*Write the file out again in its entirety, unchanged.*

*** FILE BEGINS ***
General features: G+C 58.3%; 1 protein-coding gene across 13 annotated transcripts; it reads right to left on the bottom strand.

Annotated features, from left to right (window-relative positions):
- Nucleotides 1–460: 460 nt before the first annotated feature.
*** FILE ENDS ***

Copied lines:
General features: G+C 58.3%; 1 protein-coding gene across 13 annotated transcripts; it reads right to left on the bottom strand.

Annotated features, from left to right (window-relative positions):
- Nucleotides 1–460: 460 nt before the first annotated feature.